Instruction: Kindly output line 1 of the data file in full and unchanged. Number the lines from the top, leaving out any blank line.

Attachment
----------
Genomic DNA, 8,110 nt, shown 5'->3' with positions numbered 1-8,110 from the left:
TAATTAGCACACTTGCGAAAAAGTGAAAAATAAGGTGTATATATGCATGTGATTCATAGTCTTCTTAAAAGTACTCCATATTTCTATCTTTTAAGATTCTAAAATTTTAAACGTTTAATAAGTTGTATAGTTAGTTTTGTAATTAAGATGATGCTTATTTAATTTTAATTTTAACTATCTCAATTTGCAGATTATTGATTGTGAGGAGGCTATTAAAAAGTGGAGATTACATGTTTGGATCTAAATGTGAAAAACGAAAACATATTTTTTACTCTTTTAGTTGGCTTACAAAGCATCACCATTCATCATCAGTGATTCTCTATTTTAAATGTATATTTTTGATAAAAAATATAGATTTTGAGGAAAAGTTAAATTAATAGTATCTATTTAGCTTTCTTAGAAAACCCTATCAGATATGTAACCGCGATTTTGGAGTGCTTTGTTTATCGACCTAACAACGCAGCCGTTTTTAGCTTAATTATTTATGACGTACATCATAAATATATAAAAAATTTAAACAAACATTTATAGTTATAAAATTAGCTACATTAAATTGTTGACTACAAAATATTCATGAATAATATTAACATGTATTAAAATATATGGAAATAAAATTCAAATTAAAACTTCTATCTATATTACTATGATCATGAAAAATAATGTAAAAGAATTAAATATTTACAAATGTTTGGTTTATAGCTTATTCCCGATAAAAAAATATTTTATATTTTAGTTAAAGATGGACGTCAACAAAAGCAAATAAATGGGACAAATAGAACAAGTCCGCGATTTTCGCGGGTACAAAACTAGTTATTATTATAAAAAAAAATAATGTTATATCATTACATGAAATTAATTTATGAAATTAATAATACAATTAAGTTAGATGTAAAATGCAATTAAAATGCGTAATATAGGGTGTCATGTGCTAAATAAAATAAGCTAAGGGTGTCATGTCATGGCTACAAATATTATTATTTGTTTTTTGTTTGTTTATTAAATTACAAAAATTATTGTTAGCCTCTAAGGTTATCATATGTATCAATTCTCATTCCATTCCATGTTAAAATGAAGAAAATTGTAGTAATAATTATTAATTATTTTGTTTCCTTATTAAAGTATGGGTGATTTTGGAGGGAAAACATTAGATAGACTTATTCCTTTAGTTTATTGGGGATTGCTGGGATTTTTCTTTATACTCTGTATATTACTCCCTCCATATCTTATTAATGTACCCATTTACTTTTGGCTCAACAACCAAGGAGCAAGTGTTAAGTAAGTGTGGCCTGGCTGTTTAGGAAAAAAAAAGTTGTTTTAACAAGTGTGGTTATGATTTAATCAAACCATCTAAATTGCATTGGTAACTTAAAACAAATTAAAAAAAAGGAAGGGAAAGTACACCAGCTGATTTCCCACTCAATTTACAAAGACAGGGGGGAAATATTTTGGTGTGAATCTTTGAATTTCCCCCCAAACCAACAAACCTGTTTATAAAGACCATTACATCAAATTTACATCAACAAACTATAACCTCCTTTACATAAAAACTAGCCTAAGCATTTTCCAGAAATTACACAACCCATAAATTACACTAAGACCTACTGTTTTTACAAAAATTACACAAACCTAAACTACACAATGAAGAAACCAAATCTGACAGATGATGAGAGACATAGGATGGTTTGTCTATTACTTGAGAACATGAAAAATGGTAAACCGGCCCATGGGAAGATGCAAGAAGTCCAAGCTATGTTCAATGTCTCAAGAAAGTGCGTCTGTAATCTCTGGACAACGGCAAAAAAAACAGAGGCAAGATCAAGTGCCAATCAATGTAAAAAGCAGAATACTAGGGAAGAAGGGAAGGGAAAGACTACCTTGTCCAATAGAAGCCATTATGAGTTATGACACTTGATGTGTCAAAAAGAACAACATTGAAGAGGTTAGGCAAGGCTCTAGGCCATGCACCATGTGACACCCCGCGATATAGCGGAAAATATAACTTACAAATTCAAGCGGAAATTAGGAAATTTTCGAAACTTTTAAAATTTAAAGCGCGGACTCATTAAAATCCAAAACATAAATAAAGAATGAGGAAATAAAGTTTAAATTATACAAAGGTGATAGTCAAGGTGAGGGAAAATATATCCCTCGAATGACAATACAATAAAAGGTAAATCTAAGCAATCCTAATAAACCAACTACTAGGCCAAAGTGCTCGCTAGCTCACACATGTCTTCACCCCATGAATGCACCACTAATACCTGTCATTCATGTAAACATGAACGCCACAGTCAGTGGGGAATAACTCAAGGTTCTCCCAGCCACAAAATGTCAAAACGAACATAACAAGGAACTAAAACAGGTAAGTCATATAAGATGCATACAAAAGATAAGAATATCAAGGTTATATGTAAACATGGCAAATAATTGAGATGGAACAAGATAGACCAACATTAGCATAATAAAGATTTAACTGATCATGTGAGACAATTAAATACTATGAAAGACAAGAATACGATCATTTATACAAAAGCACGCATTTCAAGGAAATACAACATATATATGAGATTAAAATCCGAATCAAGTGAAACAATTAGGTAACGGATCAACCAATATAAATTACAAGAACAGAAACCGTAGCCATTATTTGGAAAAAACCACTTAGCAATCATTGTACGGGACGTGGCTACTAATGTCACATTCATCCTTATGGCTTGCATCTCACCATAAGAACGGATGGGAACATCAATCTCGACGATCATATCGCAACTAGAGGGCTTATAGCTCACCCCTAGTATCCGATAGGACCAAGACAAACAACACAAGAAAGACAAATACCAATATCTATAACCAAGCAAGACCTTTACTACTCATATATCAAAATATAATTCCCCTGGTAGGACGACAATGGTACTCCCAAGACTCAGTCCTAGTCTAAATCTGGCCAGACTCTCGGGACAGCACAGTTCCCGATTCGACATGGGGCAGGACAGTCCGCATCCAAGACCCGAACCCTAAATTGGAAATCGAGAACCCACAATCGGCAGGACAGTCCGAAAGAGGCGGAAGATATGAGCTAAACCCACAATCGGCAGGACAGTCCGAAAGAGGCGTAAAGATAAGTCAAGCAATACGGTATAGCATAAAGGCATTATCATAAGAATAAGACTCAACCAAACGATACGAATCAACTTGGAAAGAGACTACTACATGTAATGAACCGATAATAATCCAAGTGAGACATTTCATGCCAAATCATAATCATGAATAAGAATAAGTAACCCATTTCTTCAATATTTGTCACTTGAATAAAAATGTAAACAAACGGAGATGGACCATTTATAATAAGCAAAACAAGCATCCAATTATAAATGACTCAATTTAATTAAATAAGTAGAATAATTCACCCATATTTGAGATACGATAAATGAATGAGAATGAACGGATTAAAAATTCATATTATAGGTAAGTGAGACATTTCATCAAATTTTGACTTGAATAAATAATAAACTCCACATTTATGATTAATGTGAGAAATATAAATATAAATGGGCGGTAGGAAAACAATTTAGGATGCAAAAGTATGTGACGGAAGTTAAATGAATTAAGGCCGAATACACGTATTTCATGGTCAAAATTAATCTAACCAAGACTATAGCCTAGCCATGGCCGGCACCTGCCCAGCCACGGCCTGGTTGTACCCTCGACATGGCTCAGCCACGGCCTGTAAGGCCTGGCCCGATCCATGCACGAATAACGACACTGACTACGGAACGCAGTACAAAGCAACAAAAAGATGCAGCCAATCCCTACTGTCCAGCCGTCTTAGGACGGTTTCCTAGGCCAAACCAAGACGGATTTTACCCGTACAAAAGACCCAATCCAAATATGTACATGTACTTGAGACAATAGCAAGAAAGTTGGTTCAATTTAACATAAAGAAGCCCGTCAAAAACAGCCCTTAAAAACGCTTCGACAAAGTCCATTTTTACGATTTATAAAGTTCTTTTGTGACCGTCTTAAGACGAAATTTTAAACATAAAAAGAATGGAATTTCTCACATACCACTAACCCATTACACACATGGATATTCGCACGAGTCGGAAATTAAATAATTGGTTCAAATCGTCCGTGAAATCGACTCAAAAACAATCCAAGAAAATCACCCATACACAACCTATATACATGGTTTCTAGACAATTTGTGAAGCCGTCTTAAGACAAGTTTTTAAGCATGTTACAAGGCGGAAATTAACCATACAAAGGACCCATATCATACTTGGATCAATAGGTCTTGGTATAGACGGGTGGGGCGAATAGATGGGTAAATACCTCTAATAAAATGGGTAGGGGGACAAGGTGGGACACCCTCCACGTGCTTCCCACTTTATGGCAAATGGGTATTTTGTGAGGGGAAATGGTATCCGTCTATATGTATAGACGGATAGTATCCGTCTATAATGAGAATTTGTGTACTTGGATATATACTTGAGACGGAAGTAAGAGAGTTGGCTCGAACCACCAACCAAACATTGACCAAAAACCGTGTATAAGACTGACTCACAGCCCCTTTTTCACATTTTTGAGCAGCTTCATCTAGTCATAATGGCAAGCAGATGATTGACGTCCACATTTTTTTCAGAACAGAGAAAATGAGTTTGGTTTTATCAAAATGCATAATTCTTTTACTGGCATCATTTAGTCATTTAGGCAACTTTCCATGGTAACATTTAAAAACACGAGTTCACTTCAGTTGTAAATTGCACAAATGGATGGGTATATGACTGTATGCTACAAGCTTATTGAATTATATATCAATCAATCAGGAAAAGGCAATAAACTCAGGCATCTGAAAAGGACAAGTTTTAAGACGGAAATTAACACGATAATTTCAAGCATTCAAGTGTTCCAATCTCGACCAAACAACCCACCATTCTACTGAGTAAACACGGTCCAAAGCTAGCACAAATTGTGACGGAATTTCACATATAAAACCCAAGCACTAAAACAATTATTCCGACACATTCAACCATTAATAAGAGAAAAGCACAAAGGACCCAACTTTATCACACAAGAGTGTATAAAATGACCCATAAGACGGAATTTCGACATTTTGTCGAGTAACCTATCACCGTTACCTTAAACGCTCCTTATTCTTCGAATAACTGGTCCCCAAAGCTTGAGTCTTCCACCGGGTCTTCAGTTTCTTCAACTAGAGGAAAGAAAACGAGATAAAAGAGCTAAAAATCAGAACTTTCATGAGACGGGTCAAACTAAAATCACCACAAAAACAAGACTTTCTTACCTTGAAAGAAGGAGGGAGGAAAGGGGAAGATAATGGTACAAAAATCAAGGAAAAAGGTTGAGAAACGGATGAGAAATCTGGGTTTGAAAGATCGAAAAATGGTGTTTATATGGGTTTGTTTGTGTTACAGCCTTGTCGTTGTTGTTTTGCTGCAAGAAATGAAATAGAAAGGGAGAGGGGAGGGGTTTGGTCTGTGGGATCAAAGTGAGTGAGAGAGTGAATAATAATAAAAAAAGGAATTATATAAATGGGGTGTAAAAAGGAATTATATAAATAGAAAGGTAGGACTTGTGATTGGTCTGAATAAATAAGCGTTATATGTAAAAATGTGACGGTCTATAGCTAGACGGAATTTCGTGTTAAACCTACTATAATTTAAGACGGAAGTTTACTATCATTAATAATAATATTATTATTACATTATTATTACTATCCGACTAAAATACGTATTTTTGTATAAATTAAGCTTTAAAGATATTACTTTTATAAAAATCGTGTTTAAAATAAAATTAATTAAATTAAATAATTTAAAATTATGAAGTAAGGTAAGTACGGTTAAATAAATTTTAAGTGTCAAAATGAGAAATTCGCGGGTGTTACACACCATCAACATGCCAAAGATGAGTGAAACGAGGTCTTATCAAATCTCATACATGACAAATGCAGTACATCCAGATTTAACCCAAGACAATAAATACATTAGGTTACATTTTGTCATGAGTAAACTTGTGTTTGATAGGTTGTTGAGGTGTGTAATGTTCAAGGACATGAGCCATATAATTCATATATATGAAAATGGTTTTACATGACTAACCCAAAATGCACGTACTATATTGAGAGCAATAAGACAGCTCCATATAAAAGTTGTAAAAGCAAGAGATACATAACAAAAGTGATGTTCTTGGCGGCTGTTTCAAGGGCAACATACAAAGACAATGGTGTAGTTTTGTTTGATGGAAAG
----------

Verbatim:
Genomic DNA, 8,110 nt, shown 5'->3' with positions numbered 1-8,110 from the left: